Second, the perseverance of the saints cannot fail because of the perfect sacrifice and continual intercession of God the Son. Our great High Priest by a single sacrifice "hath perfected for ever them that are sanctified" by His blood (Heb. 10:14). His propitiation has satisfied God's justice (Rom. 3:24-26), and justice cannot demand double payment for sin. Risen from the dead, Christ "ever liveth to make intercession" so that His sacrifice will be applied and His people will be saved "to the uttermost" (Heb. 7:25). Christ prays that God would keep His people from the devil's power so that their faith will not fail (Luke 22:32; John 17:15). Who then can condemn the elect for any charge brought against them? Christ died for them, Christ rose again for them, and Christ intercedes for them. Nothing in the present or future can separate them from His love (Rom. 8:34, 38-39).

Third, the perseverance of the saints cannot fail because of the almighty and ever active presence of God the Holy Spirit in the believer's soul. The Spirit dwells in them to sanctify them as God's holy temple (1 Cor. 6:19). The Spirit is not an inert substance they must stir up, but the sovereign Lord who rouses them from sleep and leads them to glory (2 Cor. 3:17-18). He plants, germinates, and fructifies a seed of sovereign grace in them such that they can never be the same again (1 John 3:9). The Spirit will not give up until His work is done. Paul was "confident of this very thing, that he which hath begun a good work in you will perform it until the day of Jesus Christ" (Phil. 1:6). God has "sealed" believers and given the Spirit as the down payment until their redemption is fully applied (Eph. 1:13-14; 2 Cor. 1:22). If God were to fail to bring believers to their inheritance, He would violate His word of promise and have to forfeit His down payment--His Spirit!

Fourth, the perseverance of the saints cannot fail because of the solemn oath of the triune God in the covenant of grace. Before time began, the Father, the Son, and the Holy Spirit promised to give grace and eternal life to the elect (Titus 1:1-2; 2 Tim. 1:9). The Father gave this people to His Son in a covenant, and now the Father holds them in His hands and nothing can snatch them away from His covenant faithfulness (John 10:29). The Lord swore a solemn oath so that all who take refuge in Jesus Christ can have a solid hope that His purpose to save them can never change (Heb. 6:16-20). He has promised that His covenant of peace will not be withdrawn from them (Isa. 54:9-10). He promised to so deeply plant His fear in them that they will never leave Him (Jer. 32:40). For unlike the covenant that Israel broke, God has promised to write His law upon the hearts of His people so that they will desire to do His will (Jer. 31:31-34; Ps. 40:8). They will persevere, and not fall away.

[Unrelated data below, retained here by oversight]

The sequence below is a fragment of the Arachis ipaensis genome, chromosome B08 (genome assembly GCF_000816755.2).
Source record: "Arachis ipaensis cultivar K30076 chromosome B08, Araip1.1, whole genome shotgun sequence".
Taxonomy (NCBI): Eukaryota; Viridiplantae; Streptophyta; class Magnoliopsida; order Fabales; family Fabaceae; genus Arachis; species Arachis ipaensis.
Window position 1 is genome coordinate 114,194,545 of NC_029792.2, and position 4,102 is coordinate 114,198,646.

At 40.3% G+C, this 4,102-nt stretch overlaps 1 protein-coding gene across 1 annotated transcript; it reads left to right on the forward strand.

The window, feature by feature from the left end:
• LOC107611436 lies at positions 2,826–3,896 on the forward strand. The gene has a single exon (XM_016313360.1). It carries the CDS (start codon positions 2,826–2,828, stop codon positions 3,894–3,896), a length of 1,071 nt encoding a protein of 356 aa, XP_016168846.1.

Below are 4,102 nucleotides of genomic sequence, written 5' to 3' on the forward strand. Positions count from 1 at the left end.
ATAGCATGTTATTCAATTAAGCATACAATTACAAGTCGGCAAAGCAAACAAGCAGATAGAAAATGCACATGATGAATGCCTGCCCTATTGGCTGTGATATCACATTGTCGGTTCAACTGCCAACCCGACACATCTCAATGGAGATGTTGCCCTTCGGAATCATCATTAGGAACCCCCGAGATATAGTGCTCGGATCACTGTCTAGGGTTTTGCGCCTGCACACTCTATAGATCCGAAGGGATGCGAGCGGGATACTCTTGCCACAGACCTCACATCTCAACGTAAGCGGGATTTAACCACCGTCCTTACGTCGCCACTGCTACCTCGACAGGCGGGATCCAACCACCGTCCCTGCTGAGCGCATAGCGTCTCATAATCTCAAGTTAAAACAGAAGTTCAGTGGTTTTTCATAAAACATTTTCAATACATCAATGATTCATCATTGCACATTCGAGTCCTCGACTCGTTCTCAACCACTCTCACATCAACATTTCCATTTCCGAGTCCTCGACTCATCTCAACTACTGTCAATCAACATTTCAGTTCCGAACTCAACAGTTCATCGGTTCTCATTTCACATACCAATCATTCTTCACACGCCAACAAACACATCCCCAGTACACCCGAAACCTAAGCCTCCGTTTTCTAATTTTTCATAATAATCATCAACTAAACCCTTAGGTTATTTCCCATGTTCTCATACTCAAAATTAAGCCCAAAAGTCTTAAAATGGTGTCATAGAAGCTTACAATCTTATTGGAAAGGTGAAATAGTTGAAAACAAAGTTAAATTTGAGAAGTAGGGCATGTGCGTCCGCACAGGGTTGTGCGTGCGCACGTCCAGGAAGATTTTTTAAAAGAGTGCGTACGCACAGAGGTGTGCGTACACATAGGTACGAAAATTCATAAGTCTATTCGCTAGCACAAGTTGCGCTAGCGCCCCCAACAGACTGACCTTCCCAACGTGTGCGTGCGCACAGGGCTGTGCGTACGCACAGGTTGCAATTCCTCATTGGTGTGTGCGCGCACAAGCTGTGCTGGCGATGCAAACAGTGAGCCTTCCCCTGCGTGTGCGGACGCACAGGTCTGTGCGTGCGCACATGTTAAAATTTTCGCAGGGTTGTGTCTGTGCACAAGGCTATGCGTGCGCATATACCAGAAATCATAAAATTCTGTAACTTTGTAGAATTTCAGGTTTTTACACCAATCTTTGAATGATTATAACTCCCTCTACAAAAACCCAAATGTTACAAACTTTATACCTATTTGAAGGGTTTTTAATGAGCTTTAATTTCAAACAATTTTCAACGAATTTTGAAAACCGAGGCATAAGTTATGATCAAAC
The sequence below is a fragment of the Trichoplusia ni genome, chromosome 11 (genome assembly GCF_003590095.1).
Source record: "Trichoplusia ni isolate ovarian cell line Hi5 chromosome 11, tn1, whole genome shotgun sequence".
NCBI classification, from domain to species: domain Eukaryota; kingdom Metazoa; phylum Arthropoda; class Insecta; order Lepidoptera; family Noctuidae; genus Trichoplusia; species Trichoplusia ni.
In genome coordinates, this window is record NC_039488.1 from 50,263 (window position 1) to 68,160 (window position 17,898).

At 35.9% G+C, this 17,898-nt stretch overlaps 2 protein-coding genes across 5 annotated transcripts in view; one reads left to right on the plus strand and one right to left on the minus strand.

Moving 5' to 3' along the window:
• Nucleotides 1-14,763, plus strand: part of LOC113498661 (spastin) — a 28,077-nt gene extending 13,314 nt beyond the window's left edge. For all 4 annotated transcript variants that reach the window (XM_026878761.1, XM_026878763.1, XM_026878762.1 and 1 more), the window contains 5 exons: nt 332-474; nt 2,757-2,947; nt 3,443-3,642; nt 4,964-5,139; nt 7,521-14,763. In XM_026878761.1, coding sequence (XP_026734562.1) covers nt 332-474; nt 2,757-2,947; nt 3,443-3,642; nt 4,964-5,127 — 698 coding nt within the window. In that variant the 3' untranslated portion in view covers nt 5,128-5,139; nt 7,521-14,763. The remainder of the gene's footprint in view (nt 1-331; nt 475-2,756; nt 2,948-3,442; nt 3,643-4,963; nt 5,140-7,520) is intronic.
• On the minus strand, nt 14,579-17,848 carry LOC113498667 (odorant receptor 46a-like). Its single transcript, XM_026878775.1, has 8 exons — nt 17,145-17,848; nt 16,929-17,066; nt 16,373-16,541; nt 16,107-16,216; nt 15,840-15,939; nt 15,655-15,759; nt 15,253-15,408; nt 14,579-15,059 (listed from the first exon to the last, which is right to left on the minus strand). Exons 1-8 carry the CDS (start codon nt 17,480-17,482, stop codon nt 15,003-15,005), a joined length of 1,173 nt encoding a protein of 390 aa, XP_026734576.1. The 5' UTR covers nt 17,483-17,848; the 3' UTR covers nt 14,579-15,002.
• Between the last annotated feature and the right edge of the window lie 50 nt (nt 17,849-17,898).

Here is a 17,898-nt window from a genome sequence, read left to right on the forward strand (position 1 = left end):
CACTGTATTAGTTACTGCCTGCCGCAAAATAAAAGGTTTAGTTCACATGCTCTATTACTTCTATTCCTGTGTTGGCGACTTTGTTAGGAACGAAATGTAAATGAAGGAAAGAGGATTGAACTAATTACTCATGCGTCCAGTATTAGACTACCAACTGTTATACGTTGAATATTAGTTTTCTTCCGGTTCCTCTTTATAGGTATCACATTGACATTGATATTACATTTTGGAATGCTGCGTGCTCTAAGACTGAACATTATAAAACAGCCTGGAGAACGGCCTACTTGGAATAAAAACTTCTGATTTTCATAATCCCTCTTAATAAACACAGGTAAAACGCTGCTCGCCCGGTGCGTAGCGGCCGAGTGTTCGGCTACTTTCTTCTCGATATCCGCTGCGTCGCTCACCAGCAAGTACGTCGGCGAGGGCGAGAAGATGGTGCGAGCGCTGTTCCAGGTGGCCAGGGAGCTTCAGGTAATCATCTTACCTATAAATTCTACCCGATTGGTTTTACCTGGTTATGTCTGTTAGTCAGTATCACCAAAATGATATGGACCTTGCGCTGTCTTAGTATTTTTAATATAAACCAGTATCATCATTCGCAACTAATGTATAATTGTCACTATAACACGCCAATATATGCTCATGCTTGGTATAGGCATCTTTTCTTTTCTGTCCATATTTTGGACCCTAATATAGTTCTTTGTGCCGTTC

Believers have solid grounds for confidence that they will make it to glory. They have every right to rejoice in hope of the glory of God (Rom. 5:2). May the God of hope fill you with all joy and peace in believing His promises, so that by the love of the Father, the grace of the Son, and the power of the Holy Spirit you will abound in hope!

Does this doctrine give Christians an excuse for lazy and careless spiritual living? God forbid. Every one of the reasons for perseverance is a declaration of God's love for us. Though the wicked may abuse God's promises to their own destruction, God's people respond to love with love. Furthermore, as we will see in the last section of this chapter in the confession, the fear of the Lord and desire to please their Father offer strong motives to avoid sin.

Dr. Joel Beeke is president and Professor of Systematic Theology and Homiletics at Puritan Reformed Theological Seminary and pastor of Heritage Netherlands Reformed Congregation in Grand Rapids, Michigan.

1.  The Psalter, No. 91, Stanzas 3 and 5 (Psalm 34;19, 20, 22).